Even Porsche looked shocked when the lead Toyota coasted to a halt. Fritz Enzinger, Dr Oliver Blume and Wolfgang Porsche [L-R] look on is disbelief.

Even Porsche looked shocked when the lead Toyota coasted to a halt. Fritz Enzinger and Wolfgang Porsche [L-R] look on is disbelief.

The Toyota crawled around to the start-finish line, stopping dead just after beginning what should have been its final lap as, moments later, Jani flashed through in the no. 2 Porsche 919 Hybrid to snatch the most unlikely lead in Le Mans history.

As the Toyota crew looked on in disbelief, the Swiss racer ticked off his final lap in a leisurely 3m59s to take a record 18th victory for Porsche at the legendary French endurance race, a race that had, since the break of dawn on Sunday, looked destined to mark Toyota’s first triumph.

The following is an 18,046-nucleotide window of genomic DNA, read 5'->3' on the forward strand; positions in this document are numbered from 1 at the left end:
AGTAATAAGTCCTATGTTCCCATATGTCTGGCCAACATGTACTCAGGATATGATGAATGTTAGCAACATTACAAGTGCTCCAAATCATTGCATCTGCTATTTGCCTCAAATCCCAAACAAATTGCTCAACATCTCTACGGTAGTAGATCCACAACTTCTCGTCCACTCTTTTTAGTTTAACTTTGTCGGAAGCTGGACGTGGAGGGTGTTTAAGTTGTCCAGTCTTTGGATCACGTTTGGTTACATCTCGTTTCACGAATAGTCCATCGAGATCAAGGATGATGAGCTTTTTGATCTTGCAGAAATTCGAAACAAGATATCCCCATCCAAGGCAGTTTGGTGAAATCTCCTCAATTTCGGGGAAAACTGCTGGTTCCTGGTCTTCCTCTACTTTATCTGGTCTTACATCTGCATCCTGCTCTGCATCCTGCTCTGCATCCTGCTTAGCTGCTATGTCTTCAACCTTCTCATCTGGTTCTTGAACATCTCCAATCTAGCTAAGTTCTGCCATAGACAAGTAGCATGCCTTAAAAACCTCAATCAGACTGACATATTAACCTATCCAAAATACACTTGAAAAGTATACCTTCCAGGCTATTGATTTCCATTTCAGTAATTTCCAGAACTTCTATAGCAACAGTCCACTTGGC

24 hours earlier, the race was forced to start behind the safety car after a heavy rain shower during the on-grid ceremonies flooded parts of the 8.47-mile Circuit de la Sarthe.

The rain started behind the safety car before the Toyotas took the lead from the Porsche 919 duo in the early rain.

The rain started behind the safety car before the Toyotas took the lead from the Porsche 919 duo in the early rain.

When the cars were eventually released proper after 52 minutes, the track was nearly dry in places as many of the runners in other classes quickly switched to intermediate tyres.

Jani in the no. 2 Porsche led the way from Timo Bernhard in the sister no. 1 car as Weissach ran in front row formation until lap nine when the no. 6 Toyota of Mike Conway stormed into the lead, the 919 Hybrids struggling on their worn wet tyres.

The opening hours saw an incredible battle between all six manufacturer LMP1 entries as all six cars, at some point, led the race. However, the no. 7 Audi R18 e-tron quattro was the first to run into trouble, dropping out of contention in the sixth hour after having to replace a turbocharger.

The no. 1 Porsche 919 Hybrid kept Weissach's mechanics busy across the 24 hours.